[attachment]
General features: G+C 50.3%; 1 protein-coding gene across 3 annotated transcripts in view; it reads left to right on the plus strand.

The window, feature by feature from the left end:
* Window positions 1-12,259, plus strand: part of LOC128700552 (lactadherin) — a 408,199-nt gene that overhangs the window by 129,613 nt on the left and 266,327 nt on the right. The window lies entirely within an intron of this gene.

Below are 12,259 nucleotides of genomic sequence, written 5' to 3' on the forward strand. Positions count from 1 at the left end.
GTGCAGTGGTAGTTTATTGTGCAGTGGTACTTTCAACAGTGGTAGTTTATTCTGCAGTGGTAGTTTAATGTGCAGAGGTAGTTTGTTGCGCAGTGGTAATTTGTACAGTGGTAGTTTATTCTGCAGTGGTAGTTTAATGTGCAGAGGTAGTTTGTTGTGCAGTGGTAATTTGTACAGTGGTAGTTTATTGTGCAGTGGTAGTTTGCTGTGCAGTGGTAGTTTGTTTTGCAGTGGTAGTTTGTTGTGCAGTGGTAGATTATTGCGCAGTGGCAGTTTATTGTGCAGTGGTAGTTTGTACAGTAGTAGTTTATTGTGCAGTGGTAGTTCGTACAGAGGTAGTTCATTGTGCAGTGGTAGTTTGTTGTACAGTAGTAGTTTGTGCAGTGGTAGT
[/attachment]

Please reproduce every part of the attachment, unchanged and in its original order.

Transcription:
General features: G+C 50.3%; 1 protein-coding gene across 3 annotated transcripts in view; it reads left to right on the plus strand.

The window, feature by feature from the left end:
* Window positions 1-12,259, plus strand: part of LOC128700552 (lactadherin) — a 408,199-nt gene that overhangs the window by 129,613 nt on the left and 266,327 nt on the right. The window lies entirely within an intron of this gene.

Below are 12,259 nucleotides of genomic sequence, written 5' to 3' on the forward strand. Positions count from 1 at the left end.
GTGCAGTGGTAGTTTATTGTGCAGTGGTACTTTCAACAGTGGTAGTTTATTCTGCAGTGGTAGTTTAATGTGCAGAGGTAGTTTGTTGCGCAGTGGTAATTTGTACAGTGGTAGTTTATTCTGCAGTGGTAGTTTAATGTGCAGAGGTAGTTTGTTGTGCAGTGGTAATTTGTACAGTGGTAGTTTATTGTGCAGTGGTAGTTTGCTGTGCAGTGGTAGTTTGTTTTGCAGTGGTAGTTTGTTGTGCAGTGGTAGATTATTGCGCAGTGGCAGTTTATTGTGCAGTGGTAGTTTGTACAGTAGTAGTTTATTGTGCAGTGGTAGTTCGTACAGAGGTAGTTCATTGTGCAGTGGTAGTTTGTTGTACAGTAGTAGTTTGTGCAGTGGTAGT